Obviously people of all walks migrate, but educated people are replaced by other educated people. That's not true of our working class population.
 
Old 01-02-2017, 07:16 AM
 
Location: Below 59th St
672 posts, read 757,439 times
Reputation: 1407
Quote:
Originally Posted by CGab View Post
Hmm, not too sure about how accurate that is. We left Illinois (western suburbs) and my husband has a masters and is a Mechanical Engineer. I have a Bachelors degree (formerly in the financial field). We make over a $150k. We have a few neighbors who also left Illinois and are also educated and upper middle class. We grew both grew up in Illinois and had enough of the politics there and decided to leave. I understand why some choose to stay, but there are much better cities with lower COL than Illinois.
Quite understandable that you'd leave if you don't like the politics. But you're talking about a few data points in the set. Educated people leave NYC in droves too, but the trend is a concentration of skills, knowledge and wealth in our big liberal cities. Chicago is struggling more than the others but is still very much included.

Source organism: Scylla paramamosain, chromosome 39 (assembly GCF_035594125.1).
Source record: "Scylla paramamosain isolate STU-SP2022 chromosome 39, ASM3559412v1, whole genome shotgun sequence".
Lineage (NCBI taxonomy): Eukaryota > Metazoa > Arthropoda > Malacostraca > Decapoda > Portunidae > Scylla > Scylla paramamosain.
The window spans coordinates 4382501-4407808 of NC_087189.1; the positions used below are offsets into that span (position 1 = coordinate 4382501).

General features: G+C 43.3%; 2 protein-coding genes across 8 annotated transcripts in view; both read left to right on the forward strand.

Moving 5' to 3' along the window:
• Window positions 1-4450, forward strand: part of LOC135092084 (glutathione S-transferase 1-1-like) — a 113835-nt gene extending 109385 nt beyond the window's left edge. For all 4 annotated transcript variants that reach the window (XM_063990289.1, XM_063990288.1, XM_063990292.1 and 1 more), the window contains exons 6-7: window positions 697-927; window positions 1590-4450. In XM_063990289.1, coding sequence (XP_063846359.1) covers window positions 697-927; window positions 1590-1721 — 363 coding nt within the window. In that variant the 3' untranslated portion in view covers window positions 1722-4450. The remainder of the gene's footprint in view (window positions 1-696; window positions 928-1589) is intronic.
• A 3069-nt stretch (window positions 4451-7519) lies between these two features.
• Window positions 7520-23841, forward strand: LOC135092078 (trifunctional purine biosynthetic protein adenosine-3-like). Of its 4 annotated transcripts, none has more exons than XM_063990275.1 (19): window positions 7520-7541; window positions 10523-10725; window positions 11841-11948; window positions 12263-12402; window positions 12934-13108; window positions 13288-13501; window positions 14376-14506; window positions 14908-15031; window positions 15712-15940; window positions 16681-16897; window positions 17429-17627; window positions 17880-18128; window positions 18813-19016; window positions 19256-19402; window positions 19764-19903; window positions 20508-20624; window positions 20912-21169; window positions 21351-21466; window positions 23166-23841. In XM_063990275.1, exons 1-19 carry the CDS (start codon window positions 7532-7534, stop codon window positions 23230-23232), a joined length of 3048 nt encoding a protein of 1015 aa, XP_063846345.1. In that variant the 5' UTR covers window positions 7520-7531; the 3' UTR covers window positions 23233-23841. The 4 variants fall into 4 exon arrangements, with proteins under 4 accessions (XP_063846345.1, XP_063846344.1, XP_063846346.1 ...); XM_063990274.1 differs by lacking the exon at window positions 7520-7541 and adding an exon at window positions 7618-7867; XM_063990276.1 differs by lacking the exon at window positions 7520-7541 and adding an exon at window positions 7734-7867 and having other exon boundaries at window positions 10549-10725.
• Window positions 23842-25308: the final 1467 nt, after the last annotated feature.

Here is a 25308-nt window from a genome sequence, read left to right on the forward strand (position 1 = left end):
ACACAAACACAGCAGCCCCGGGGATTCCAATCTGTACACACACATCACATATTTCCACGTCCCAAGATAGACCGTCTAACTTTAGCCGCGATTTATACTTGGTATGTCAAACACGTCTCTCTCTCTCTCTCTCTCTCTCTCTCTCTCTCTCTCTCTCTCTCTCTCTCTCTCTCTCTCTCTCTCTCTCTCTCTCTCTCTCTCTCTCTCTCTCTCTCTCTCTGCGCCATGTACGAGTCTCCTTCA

Old 01-02-2017, 10:30 AM
 
1,851 posts, read 2,170,961 times
Reputation: 1283
Quote:
Originally Posted by Bluefox View Post
You're undervaluing the housing in Chicago. When you look at average housing in halfway decent areas it's higher. There are large swaths of the city and south suburbs that are, without a doubt, unfit, but still have homes for sale which drive down the housing numbers. Plus you have far more taxes to deal with in Chicago than somewhere like Florida or even Texas. Lets keep the comparisons apples to apples here.

Still, I think Chicago does have more to offer a single or couple who are making in the 100-180k range. Below that you are priced out of SFHs in much of the truly nice parts of the city and the remotely desirable suburbs, particularly the latter when you consider the tax burden. You can definitely purchase on less but it will be hard to do in a truly nice neighborhood.